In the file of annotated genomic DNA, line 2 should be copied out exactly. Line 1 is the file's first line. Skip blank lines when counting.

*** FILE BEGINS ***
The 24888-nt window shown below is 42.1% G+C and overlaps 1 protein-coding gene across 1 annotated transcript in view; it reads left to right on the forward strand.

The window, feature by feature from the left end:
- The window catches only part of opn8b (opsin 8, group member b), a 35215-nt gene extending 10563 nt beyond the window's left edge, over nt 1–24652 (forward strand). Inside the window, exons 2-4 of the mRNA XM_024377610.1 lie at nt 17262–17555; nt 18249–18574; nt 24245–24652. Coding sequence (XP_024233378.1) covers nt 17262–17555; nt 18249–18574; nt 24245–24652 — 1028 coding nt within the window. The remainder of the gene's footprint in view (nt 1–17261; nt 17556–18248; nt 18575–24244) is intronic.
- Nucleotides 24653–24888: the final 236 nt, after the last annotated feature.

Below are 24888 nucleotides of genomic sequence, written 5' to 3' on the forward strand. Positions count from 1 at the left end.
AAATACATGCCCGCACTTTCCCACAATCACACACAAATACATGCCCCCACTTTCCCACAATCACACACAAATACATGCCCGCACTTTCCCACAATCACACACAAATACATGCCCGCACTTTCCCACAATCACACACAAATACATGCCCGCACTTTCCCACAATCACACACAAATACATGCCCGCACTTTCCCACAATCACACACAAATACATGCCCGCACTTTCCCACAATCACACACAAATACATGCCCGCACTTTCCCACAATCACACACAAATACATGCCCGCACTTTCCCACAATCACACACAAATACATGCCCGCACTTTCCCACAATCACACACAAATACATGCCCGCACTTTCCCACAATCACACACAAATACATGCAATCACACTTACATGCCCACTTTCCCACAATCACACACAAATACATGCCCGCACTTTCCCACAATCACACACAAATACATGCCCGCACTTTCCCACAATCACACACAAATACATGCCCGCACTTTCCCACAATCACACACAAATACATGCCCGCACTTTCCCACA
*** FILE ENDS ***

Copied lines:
The window, feature by feature from the left end: